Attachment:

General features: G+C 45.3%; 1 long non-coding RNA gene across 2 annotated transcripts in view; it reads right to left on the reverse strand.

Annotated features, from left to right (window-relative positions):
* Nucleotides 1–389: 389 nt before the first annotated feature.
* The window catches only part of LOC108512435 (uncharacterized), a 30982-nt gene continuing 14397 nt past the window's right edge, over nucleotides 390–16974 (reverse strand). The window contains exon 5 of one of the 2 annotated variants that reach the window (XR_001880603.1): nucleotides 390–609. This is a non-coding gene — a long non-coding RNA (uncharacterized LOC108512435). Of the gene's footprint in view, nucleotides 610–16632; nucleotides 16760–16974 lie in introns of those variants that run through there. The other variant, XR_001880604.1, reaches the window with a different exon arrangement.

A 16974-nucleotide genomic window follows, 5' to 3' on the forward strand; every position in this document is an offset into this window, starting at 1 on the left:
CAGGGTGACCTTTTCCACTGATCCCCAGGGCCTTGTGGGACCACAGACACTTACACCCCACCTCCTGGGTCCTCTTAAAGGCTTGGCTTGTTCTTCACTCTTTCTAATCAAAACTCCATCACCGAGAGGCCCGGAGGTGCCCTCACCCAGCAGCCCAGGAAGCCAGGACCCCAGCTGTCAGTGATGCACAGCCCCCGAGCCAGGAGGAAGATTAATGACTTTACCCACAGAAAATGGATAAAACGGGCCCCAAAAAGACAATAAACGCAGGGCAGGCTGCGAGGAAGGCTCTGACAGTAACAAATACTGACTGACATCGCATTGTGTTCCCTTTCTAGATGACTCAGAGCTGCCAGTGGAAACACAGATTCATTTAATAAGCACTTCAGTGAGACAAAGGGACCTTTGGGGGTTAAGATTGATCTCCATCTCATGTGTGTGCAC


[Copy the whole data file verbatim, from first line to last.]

General features: G+C 45.3%; 1 long non-coding RNA gene across 2 annotated transcripts in view; it reads right to left on the reverse strand.

Annotated features, from left to right (window-relative positions):
* Nucleotides 1–389: 389 nt before the first annotated feature.
* The window catches only part of LOC108512435 (uncharacterized), a 30982-nt gene continuing 14397 nt past the window's right edge, over nucleotides 390–16974 (reverse strand). The window contains exon 5 of one of the 2 annotated variants that reach the window (XR_001880603.1): nucleotides 390–609. This is a non-coding gene — a long non-coding RNA (uncharacterized LOC108512435). Of the gene's footprint in view, nucleotides 610–16632; nucleotides 16760–16974 lie in introns of those variants that run through there. The other variant, XR_001880604.1, reaches the window with a different exon arrangement.

A 16974-nucleotide genomic window follows, 5' to 3' on the forward strand; every position in this document is an offset into this window, starting at 1 on the left:
CAGGGTGACCTTTTCCACTGATCCCCAGGGCCTTGTGGGACCACAGACACTTACACCCCACCTCCTGGGTCCTCTTAAAGGCTTGGCTTGTTCTTCACTCTTTCTAATCAAAACTCCATCACCGAGAGGCCCGGAGGTGCCCTCACCCAGCAGCCCAGGAAGCCAGGACCCCAGCTGTCAGTGATGCACAGCCCCCGAGCCAGGAGGAAGATTAATGACTTTACCCACAGAAAATGGATAAAACGGGCCCCAAAAAGACAATAAACGCAGGGCAGGCTGCGAGGAAGGCTCTGACAGTAACAAATACTGACTGACATCGCATTGTGTTCCCTTTCTAGATGACTCAGAGCTGCCAGTGGAAACACAGATTCATTTAATAAGCACTTCAGTGAGACAAAGGGACCTTTGGGGGTTAAGATTGATCTCCATCTCATGTGTGTGCAC